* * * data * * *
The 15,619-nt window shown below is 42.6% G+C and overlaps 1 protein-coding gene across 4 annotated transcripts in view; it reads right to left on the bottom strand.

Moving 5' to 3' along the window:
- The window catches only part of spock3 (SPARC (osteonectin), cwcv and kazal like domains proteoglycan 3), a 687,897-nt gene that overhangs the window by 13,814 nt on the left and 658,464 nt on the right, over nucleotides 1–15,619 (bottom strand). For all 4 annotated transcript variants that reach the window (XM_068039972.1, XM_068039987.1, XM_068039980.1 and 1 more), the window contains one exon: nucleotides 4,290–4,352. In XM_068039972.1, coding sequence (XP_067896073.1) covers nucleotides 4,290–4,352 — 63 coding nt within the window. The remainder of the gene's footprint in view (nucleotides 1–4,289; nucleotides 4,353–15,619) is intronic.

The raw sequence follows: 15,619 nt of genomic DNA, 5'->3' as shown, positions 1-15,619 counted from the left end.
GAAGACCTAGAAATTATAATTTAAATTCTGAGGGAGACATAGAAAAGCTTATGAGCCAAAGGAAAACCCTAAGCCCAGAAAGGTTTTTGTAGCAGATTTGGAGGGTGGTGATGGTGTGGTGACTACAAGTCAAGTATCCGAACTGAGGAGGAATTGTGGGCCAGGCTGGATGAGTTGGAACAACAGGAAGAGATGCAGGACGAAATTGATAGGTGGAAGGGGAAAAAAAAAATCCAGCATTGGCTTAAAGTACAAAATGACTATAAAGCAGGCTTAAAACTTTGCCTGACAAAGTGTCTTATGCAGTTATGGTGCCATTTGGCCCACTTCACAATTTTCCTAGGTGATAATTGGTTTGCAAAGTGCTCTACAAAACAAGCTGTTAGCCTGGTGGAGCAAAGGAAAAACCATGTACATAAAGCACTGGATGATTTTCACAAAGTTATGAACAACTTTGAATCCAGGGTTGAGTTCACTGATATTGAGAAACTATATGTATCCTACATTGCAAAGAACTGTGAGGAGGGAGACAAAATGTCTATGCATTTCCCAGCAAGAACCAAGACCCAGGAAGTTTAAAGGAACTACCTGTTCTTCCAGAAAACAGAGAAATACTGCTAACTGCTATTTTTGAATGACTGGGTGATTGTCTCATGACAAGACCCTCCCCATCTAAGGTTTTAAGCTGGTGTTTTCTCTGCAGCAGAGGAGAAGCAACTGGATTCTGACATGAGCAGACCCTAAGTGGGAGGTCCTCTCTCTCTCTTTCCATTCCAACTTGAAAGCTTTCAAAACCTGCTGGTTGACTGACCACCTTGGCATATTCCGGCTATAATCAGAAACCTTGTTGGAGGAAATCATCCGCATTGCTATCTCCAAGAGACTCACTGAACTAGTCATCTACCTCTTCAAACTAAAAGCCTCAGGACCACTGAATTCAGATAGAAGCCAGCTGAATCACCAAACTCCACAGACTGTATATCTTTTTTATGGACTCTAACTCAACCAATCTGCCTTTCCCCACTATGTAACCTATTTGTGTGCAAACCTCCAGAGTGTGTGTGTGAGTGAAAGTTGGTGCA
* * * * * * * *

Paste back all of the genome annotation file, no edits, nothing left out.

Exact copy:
The 15,619-nt window shown below is 42.6% G+C and overlaps 1 protein-coding gene across 4 annotated transcripts in view; it reads right to left on the bottom strand.

Moving 5' to 3' along the window:
- The window catches only part of spock3 (SPARC (osteonectin), cwcv and kazal like domains proteoglycan 3), a 687,897-nt gene that overhangs the window by 13,814 nt on the left and 658,464 nt on the right, over nucleotides 1–15,619 (bottom strand). For all 4 annotated transcript variants that reach the window (XM_068039972.1, XM_068039987.1, XM_068039980.1 and 1 more), the window contains one exon: nucleotides 4,290–4,352. In XM_068039972.1, coding sequence (XP_067896073.1) covers nucleotides 4,290–4,352 — 63 coding nt within the window. The remainder of the gene's footprint in view (nucleotides 1–4,289; nucleotides 4,353–15,619) is intronic.

The raw sequence follows: 15,619 nt of genomic DNA, 5'->3' as shown, positions 1-15,619 counted from the left end.
GAAGACCTAGAAATTATAATTTAAATTCTGAGGGAGACATAGAAAAGCTTATGAGCCAAAGGAAAACCCTAAGCCCAGAAAGGTTTTTGTAGCAGATTTGGAGGGTGGTGATGGTGTGGTGACTACAAGTCAAGTATCCGAACTGAGGAGGAATTGTGGGCCAGGCTGGATGAGTTGGAACAACAGGAAGAGATGCAGGACGAAATTGATAGGTGGAAGGGGAAAAAAAAAATCCAGCATTGGCTTAAAGTACAAAATGACTATAAAGCAGGCTTAAAACTTTGCCTGACAAAGTGTCTTATGCAGTTATGGTGCCATTTGGCCCACTTCACAATTTTCCTAGGTGATAATTGGTTTGCAAAGTGCTCTACAAAACAAGCTGTTAGCCTGGTGGAGCAAAGGAAAAACCATGTACATAAAGCACTGGATGATTTTCACAAAGTTATGAACAACTTTGAATCCAGGGTTGAGTTCACTGATATTGAGAAACTATATGTATCCTACATTGCAAAGAACTGTGAGGAGGGAGACAAAATGTCTATGCATTTCCCAGCAAGAACCAAGACCCAGGAAGTTTAAAGGAACTACCTGTTCTTCCAGAAAACAGAGAAATACTGCTAACTGCTATTTTTGAATGACTGGGTGATTGTCTCATGACAAGACCCTCCCCATCTAAGGTTTTAAGCTGGTGTTTTCTCTGCAGCAGAGGAGAAGCAACTGGATTCTGACATGAGCAGACCCTAAGTGGGAGGTCCTCTCTCTCTCTTTCCATTCCAACTTGAAAGCTTTCAAAACCTGCTGGTTGACTGACCACCTTGGCATATTCCGGCTATAATCAGAAACCTTGTTGGAGGAAATCATCCGCATTGCTATCTCCAAGAGACTCACTGAACTAGTCATCTACCTCTTCAAACTAAAAGCCTCAGGACCACTGAATTCAGATAGAAGCCAGCTGAATCACCAAACTCCACAGACTGTATATCTTTTTTATGGACTCTAACTCAACCAATCTGCCTTTCCCCACTATGTAACCTATTTGTGTGCAAACCTCCAGAGTGTGTGTGTGAGTGAAAGTTGGTGCA